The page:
Similarly, there were no reports that the Government took action to investigate or prosecute soldiers involved in any of the 2003 killings reported by the SHRF and the KNU: two farmers accused of being or helping Shan soldiers in Namhsan Township, Shan State; a displaced farmer in Lai‑Kha Town in Shan State; a farmer at a remote farm in Shan State; and two Karen village chiefs.

There also were no reports that the Government took action to investigate or prosecute soldiers involved in the following acts reported in 2002: the killing of 10 persons, including 6 children, and the injuring of 9 in Karen State; the robbery and killing of 6 civilians near the Thailand border in Shan State; and the killing of 10 villagers in Kholam, Shan State.

In August 2002, the International Confederation of Free Trade Unions (ICFTU) reported that army troops killed an official of the Free Trade Union of Burma (the Kawthoolei Education Workers Union) (see Section 6.a.).

There were several unverified reports of deaths due to security forces using civilians to clear landmines; however, reported incidents declined from previous years due to a temporary cease‑fire between the Government and the KNU (see Section 1.g).

Some armed ethnic groups also reportedly committed killings during the year. According to the government newspaper, The New Light of Myanmar, on August 1, the Shan United Revolutionary Army killed five farmers in Namhsan Township.

b. Disappearance

Private citizens and political activists continued to "disappear" for periods ranging from several hours to several weeks or more, and many persons never reappeared. Such disappearances generally were attributed to authorities detaining individuals for questioning without informing family members and the army's practice of seizing private citizens for porterage or related duties, often without notifying family members (see Section 6.c.). Diplomatic observers reported an improved response by police authorities to requests for information on missing or incarcerated individuals. No improvement was reported regarding requests for information directed to the military or military intelligence services. In many cases, individuals who were detained for questioning were released soon afterward and returned to their families.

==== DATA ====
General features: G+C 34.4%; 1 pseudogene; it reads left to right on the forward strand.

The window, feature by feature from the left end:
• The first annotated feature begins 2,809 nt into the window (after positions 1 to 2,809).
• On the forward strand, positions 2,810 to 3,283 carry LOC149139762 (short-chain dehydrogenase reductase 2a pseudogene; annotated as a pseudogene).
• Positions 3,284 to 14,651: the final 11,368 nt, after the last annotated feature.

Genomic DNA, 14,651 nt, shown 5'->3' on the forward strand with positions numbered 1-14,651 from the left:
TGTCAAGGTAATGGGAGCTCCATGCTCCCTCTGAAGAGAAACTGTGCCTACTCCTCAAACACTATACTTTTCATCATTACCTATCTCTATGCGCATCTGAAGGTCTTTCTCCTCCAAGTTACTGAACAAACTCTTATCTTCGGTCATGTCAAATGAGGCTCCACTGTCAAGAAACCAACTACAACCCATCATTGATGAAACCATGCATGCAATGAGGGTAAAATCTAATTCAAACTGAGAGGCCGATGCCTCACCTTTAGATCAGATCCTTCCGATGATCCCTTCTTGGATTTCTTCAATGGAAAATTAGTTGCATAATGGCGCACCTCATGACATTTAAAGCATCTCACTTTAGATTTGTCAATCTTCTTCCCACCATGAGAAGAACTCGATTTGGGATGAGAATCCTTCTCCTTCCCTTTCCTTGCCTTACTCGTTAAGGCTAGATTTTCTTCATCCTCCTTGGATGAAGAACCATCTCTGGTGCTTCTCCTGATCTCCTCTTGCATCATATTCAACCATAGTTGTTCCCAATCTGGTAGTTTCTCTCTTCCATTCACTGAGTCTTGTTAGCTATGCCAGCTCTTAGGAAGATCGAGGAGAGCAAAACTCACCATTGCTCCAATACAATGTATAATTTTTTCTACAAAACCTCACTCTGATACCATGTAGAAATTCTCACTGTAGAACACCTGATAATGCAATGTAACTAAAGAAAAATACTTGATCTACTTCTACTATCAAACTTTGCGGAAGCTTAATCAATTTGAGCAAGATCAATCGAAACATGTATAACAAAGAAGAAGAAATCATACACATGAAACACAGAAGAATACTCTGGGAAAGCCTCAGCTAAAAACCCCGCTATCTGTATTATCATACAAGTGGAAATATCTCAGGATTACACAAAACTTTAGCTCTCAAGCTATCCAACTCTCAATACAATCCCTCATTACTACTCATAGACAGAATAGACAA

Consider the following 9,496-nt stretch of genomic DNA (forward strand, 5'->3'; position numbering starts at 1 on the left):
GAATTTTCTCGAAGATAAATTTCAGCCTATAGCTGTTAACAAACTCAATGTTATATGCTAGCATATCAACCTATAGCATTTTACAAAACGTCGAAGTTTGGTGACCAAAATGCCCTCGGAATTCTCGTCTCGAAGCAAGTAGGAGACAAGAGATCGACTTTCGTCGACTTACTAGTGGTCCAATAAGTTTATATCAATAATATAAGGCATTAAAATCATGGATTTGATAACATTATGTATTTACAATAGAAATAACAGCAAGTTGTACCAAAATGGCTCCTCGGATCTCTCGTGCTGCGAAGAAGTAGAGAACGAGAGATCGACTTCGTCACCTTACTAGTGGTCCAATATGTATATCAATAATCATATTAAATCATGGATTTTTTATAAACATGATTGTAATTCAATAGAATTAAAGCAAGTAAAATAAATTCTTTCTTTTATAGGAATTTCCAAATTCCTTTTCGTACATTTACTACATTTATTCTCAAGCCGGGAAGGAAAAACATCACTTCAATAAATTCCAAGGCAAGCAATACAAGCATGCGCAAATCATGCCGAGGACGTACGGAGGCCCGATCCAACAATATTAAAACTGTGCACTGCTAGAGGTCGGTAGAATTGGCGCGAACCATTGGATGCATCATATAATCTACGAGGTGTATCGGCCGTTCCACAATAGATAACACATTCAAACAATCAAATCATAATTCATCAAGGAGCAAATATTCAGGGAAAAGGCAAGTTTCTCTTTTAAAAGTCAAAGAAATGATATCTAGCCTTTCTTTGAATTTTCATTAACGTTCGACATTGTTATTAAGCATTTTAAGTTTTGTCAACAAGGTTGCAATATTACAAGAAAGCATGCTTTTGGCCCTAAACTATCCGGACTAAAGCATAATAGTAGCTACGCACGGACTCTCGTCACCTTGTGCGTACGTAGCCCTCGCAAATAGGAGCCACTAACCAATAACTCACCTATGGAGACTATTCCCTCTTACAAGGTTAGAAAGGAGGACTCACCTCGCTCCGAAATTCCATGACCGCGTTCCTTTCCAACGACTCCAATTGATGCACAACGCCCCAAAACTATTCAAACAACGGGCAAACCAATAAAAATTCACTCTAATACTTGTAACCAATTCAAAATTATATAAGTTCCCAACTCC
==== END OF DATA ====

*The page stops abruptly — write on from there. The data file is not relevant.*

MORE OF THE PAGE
In late January, Nyan Gyi, an NLD youth member from South Dagon Township, disappeared. Family members initially were unable to trace him, but eventually learned through the relative of another prisoner that he was in Insein prison and on trial. At year's end, he still was being denied access to family members and lawyers.

There was no further information on the 17 cases mentioned in a 2003 Amnesty International (AI) report of persons who disappeared while in Government detention in 2002.

The whereabouts of persons seized by military units to serve as porters, as well as prisoners transferred for labor or porterage duties, often remained unknown. Family members generally learned of their relatives' fates only if fellow prisoners survived and later reported information to the families.

There were no developments in the August 2003 case of a 15‑year‑old student and three or four other youths who disappeared from a Rangoon teashop and were believed to have been forcibly taken by the Government for military portering.

c. Torture and Other Cruel, Inhuman, or Degrading Treatment or Punishment